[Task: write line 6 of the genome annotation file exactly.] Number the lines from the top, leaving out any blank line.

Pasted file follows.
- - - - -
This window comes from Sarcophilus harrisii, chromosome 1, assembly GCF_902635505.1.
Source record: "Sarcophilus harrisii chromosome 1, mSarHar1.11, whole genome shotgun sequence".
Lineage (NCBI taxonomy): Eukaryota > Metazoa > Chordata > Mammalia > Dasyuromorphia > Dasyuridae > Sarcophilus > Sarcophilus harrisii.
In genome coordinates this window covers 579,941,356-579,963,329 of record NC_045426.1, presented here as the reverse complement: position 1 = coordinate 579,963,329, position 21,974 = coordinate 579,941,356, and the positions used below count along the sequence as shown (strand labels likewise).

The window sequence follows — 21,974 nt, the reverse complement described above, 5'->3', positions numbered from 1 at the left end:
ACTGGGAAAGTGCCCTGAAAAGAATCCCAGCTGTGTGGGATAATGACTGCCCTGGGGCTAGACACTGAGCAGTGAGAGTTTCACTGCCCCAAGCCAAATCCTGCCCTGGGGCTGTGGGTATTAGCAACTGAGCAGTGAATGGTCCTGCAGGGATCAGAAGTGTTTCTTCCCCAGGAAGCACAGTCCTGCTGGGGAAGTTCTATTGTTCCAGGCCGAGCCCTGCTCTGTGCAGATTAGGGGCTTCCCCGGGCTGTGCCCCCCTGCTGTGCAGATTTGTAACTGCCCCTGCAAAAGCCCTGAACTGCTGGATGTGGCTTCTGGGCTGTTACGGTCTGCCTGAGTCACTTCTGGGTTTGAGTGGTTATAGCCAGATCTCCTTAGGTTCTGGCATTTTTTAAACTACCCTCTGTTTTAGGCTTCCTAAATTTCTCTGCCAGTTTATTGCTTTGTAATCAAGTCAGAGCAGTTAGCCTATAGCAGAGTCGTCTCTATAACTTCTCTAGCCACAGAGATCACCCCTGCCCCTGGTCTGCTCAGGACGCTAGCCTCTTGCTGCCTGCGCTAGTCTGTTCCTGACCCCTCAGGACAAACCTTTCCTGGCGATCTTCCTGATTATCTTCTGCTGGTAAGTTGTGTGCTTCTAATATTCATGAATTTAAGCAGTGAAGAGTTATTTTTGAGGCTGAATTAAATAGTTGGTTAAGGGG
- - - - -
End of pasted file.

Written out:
ACTGGGAAAGTGCCCTGAAAAGAATCCCAGCTGTGTGGGATAATGACTGCCCTGGGGCTAGACACTGAGCAGTGAGAGTTTCACTGCCCCAAGCCAAATCCTGCCCTGGGGCTGTGGGTATTAGCAACTGAGCAGTGAATGGTCCTGCAGGGATCAGAAGTGTTTCTTCCCCAGGAAGCACAGTCCTGCTGGGGAAGTTCTATTGTTCCAGGCCGAGCCCTGCTCTGTGCAGATTAGGGGCTTCCCCGGGCTGTGCCCCCCTGCTGTGCAGATTTGTAACTGCCCCTGCAAAAGCCCTGAACTGCTGGATGTGGCTTCTGGGCTGTTACGGTCTGCCTGAGTCACTTCTGGGTTTGAGTGGTTATAGCCAGATCTCCTTAGGTTCTGGCATTTTTTAAACTACCCTCTGTTTTAGGCTTCCTAAATTTCTCTGCCAGTTTATTGCTTTGTAATCAAGTCAGAGCAGTTAGCCTATAGCAGAGTCGTCTCTATAACTTCTCTAGCCACAGAGATCACCCCTGCCCCTGGTCTGCTCAGGACGCTAGCCTCTTGCTGCCTGCGCTAGTCTGTTCCTGACCCCTCAGGACAAACCTTTCCTGGCGATCTTCCTGATTATCTTCTGCTGGTAAGTTGTGTGCTTCTAATATTCATGAATTTAAGCAGTGAAGAGTTATTTTTGAGGCTGAATTAAATAGTTGGTTAAGGGG